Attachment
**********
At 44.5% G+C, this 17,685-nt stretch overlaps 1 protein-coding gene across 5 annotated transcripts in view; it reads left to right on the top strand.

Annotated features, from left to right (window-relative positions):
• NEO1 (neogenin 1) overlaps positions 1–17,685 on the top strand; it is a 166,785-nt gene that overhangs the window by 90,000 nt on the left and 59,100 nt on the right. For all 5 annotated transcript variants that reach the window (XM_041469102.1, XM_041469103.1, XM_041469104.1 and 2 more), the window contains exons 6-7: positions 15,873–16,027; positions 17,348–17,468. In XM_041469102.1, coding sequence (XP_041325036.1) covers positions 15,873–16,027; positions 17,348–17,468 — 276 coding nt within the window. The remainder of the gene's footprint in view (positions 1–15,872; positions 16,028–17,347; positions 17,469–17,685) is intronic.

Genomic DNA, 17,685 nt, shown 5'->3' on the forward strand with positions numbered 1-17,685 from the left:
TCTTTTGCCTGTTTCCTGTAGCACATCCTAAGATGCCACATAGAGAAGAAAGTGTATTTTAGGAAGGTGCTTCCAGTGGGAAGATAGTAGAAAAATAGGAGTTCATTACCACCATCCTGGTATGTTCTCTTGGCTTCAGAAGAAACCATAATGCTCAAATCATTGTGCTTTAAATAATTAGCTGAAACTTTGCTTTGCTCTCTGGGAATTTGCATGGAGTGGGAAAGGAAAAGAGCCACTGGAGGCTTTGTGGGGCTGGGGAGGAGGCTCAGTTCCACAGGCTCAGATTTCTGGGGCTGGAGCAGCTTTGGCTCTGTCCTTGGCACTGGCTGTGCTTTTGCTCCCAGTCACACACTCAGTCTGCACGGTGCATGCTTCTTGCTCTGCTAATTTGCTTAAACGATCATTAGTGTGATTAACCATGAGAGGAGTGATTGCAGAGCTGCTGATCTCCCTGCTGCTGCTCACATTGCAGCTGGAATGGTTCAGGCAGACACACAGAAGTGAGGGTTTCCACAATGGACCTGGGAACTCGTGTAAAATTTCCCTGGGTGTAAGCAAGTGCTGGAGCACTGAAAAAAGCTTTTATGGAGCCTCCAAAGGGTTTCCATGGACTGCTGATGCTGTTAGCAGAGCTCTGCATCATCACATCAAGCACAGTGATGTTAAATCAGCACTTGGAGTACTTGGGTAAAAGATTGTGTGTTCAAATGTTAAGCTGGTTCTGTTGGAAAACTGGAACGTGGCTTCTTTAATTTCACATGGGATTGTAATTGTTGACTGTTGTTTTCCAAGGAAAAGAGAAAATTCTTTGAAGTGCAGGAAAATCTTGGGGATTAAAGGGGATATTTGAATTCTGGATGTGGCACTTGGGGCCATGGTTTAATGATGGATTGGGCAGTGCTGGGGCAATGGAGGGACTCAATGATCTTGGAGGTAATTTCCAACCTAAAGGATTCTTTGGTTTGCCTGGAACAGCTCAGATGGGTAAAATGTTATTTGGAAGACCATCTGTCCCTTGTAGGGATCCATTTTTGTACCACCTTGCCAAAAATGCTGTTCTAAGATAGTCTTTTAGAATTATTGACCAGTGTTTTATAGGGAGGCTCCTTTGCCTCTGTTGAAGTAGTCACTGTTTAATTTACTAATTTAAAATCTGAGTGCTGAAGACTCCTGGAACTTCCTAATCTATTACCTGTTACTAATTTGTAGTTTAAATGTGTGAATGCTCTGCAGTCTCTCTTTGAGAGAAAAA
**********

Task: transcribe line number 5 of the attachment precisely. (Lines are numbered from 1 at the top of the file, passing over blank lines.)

TCTTTTGCCTGTTTCCTGTAGCACATCCTAAGATGCCACATAGAGAAGAAAGTGTATTTTAGGAAGGTGCTTCCAGTGGGAAGATAGTAGAAAAATAGGAGTTCATTACCACCATCCTGGTATGTTCTCTTGGCTTCAGAAGAAACCATAATGCTCAAATCATTGTGCTTTAAATAATTAGCTGAAACTTTGCTTTGCTCTCTGGGAATTTGCATGGAGTGGGAAAGGAAAAGAGCCACTGGAGGCTTTGTGGGGCTGGGGAGGAGGCTCAGTTCCACAGGCTCAGATTTCTGGGGCTGGAGCAGCTTTGGCTCTGTCCTTGGCACTGGCTGTGCTTTTGCTCCCAGTCACACACTCAGTCTGCACGGTGCATGCTTCTTGCTCTGCTAATTTGCTTAAACGATCATTAGTGTGATTAACCATGAGAGGAGTGATTGCAGAGCTGCTGATCTCCCTGCTGCTGCTCACATTGCAGCTGGAATGGTTCAGGCAGACACACAGAAGTGAGGGTTTCCACAATGGACCTGGGAACTCGTGTAAAATTTCCCTGGGTGTAAGCAAGTGCTGGAGCACTGAAAAAAGCTTTTATGGAGCCTCCAAAGGGTTTCCATGGACTGCTGATGCTGTTAGCAGAGCTCTGCATCATCACATCAAGCACAGTGATGTTAAATCAGCACTTGGAGTACTTGGGTAAAAGATTGTGTGTTCAAATGTTAAGCTGGTTCTGTTGGAAAACTGGAACGTGGCTTCTTTAATTTCACATGGGATTGTAATTGTTGACTGTTGTTTTCCAAGGAAAAGAGAAAATTCTTTGAAGTGCAGGAAAATCTTGGGGATTAAAGGGGATATTTGAATTCTGGATGTGGCACTTGGGGCCATGGTTTAATGATGGATTGGGCAGTGCTGGGGCAATGGAGGGACTCAATGATCTTGGAGGTAATTTCCAACCTAAAGGATTCTTTGGTTTGCCTGGAACAGCTCAGATGGGTAAAATGTTATTTGGAAGACCATCTGTCCCTTGTAGGGATCCATTTTTGTACCACCTTGCCAAAAATGCTGTTCTAAGATAGTCTTTTAGAATTATTGACCAGTGTTTTATAGGGAGGCTCCTTTGCCTCTGTTGAAGTAGTCACTGTTTAATTTACTAATTTAAAATCTGAGTGCTGAAGACTCCTGGAACTTCCTAATCTATTACCTGTTACTAATTTGTAGTTTAAATGTGTGAATGCTCTGCAGTCTCTCTTTGAGAGAAAAA